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When I was entering adolescence, I was paralyzed by thoughts of how other people were judging me. I was desperately polite. I held doors for everybody and if someone stepped on my foot, I was the one who apologized. In conversation, I couldn’t even form my own opinion because if I admitted liking something the person I was speaking with disliked, I would have felt a profound rejection, like I was left behind. I could feel this terrible, crushing self-consciousness and do-good best behavior limiting me by the hour. In a moment of mad, brazen inspiration I thought of something I could do that—maybe—would help. My worst fear, the single thing that made me sick to my stomach to consider was being seen by somebody— especially somebody poised—as rude and ill-mannered. But this fear went well beyond the desire to have fi ne manners. I had come to feel it was rude to not always accept the blame for everything and to agree with others, automatically. I simply had to make my worst fears come true. I didn’t know how else to stop caring so much about what other people thought of me. If they even thought of me. I had a very bad idea. I climbed onto my bike and rode into the next town where there was a corner store I had seen though never been inside. I would go inside now. But I knew, I would never come back. As I’d hoped, there were several other customers. I pretended to look at magazines while waiting for a line to form and soon one did. I lost my nerve several times. Finally, though, 66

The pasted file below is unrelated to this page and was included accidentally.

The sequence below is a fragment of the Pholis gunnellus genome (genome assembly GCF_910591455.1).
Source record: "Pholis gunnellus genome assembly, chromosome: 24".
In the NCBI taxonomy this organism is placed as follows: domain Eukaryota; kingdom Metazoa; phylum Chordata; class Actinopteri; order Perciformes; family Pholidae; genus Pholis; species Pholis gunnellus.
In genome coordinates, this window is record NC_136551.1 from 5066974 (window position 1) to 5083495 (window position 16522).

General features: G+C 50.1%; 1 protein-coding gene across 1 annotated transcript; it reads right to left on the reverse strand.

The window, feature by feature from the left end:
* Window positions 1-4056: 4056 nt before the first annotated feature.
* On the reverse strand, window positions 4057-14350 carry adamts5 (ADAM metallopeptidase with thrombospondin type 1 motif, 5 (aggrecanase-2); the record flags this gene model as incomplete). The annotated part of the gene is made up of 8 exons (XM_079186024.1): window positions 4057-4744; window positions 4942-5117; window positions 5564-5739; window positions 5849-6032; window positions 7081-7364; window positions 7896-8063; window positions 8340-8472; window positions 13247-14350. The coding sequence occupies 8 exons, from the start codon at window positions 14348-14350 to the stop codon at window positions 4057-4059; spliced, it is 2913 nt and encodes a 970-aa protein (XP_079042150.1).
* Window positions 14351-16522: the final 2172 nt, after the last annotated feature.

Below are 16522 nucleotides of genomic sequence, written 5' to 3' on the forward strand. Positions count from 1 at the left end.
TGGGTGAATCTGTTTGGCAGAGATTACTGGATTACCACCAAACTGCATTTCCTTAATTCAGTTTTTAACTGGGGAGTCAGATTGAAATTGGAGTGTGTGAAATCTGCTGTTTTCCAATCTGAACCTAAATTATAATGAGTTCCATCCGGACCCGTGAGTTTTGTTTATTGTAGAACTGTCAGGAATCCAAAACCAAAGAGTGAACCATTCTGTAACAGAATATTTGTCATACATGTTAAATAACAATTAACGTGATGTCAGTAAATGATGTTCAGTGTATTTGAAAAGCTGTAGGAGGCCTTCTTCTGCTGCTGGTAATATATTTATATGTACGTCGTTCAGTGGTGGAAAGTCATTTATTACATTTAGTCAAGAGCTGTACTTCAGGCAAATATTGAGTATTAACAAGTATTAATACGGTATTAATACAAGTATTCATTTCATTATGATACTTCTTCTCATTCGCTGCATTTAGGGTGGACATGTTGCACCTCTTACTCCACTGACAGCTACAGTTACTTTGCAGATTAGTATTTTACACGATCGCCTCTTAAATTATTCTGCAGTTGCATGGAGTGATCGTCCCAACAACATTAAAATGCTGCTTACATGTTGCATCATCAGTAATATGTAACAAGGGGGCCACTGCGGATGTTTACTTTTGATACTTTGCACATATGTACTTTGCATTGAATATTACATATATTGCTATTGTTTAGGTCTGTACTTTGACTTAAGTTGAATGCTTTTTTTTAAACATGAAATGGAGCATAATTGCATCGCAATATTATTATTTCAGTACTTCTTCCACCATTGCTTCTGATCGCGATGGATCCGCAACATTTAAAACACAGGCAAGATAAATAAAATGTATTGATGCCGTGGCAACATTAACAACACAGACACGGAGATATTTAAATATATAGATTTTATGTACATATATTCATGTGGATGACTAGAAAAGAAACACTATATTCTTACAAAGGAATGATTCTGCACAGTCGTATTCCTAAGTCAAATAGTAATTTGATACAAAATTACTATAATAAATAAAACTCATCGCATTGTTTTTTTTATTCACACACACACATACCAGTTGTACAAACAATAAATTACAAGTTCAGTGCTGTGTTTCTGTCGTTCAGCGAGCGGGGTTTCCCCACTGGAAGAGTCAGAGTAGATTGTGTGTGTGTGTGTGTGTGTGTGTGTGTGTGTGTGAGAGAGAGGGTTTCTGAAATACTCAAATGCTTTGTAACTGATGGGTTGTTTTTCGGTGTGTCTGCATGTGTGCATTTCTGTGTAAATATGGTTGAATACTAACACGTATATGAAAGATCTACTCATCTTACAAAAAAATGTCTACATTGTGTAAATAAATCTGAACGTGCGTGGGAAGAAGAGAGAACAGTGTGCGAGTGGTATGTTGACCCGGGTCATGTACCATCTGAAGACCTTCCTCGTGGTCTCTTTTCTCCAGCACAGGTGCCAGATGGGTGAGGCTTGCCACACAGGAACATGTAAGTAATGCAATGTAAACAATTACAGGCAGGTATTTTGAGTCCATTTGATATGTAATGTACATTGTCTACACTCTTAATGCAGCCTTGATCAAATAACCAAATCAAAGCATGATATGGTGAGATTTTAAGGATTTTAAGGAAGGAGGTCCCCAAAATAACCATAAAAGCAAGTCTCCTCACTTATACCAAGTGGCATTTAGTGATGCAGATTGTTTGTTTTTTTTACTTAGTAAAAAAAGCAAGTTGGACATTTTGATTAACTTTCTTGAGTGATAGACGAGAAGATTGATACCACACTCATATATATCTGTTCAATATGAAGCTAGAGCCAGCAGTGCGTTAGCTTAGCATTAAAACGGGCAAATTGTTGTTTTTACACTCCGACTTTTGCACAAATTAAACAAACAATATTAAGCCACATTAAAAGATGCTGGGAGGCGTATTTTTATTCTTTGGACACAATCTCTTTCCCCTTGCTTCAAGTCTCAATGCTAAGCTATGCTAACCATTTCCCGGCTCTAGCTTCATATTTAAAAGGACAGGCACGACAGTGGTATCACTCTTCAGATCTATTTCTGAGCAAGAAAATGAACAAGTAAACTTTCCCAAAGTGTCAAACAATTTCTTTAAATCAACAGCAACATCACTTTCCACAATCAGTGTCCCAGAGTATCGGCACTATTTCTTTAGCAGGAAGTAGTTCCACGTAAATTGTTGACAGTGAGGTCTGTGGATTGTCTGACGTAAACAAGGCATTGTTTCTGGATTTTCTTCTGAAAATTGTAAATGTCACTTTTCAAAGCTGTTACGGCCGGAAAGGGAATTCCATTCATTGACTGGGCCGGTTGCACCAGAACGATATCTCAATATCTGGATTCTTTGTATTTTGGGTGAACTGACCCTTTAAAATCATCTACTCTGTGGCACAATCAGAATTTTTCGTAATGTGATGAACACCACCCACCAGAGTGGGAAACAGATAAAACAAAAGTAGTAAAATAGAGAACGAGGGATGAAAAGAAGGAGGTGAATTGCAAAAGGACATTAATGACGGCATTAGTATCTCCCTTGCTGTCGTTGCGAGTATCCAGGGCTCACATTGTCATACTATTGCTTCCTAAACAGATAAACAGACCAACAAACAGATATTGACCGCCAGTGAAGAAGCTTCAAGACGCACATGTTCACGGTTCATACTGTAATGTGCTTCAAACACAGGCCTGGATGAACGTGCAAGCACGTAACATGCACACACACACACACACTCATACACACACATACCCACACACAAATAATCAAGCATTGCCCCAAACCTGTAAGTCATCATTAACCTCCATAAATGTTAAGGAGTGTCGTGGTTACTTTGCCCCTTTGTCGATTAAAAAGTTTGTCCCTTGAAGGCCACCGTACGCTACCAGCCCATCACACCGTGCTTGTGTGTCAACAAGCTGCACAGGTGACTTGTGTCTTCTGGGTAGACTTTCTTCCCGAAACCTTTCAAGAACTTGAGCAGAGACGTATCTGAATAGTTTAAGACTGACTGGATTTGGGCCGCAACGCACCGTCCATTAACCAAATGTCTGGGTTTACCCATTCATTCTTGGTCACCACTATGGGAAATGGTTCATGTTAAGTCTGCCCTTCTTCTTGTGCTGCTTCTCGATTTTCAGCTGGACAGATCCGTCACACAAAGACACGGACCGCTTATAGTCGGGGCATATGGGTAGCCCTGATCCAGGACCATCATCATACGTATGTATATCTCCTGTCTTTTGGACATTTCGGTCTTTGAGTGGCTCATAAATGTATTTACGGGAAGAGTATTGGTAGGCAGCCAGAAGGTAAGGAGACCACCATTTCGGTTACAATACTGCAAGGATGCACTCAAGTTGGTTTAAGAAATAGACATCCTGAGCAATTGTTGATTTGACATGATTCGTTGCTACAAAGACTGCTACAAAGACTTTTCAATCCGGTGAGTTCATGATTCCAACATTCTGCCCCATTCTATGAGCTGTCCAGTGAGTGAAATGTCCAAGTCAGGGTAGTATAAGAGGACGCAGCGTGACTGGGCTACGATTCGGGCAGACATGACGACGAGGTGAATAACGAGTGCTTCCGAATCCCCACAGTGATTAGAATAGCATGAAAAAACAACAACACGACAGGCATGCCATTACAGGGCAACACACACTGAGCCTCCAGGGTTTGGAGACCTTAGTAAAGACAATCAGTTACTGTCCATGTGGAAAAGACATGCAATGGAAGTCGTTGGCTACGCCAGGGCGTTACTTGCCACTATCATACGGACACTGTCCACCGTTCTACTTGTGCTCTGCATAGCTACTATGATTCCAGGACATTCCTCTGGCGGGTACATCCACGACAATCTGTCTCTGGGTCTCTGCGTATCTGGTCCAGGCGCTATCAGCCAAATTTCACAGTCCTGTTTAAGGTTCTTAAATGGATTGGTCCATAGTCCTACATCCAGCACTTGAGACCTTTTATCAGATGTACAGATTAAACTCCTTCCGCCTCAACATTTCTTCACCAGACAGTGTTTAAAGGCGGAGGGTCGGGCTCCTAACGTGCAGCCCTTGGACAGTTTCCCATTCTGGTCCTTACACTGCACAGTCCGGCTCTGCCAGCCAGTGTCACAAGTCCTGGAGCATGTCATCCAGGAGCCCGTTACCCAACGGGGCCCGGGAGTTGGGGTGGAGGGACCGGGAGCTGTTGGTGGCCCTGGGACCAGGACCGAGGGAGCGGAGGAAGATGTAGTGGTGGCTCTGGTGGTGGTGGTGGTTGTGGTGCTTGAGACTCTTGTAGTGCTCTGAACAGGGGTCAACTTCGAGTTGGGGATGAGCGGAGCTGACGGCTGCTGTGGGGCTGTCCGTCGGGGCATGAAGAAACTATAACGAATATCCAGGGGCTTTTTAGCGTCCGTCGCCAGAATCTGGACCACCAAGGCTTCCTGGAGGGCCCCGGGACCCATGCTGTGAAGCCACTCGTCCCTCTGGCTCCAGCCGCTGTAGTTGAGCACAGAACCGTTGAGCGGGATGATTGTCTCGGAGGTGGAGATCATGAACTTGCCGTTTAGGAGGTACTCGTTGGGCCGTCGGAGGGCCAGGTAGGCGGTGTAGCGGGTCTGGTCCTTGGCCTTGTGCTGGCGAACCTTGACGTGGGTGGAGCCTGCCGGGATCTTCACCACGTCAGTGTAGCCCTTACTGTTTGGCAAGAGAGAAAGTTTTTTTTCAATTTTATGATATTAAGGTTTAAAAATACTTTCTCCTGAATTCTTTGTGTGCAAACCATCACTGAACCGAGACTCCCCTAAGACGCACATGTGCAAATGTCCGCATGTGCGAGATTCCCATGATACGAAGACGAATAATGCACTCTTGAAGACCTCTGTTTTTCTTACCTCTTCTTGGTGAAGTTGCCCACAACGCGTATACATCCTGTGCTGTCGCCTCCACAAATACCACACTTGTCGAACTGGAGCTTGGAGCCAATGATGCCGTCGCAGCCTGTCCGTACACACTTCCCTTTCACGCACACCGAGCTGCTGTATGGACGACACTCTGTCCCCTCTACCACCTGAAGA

2/29/12 10:34 AM
From the #1 New York Times bestselling author of Running With Scissors comes a groundbreaking book that explores how to survive the "un-surv...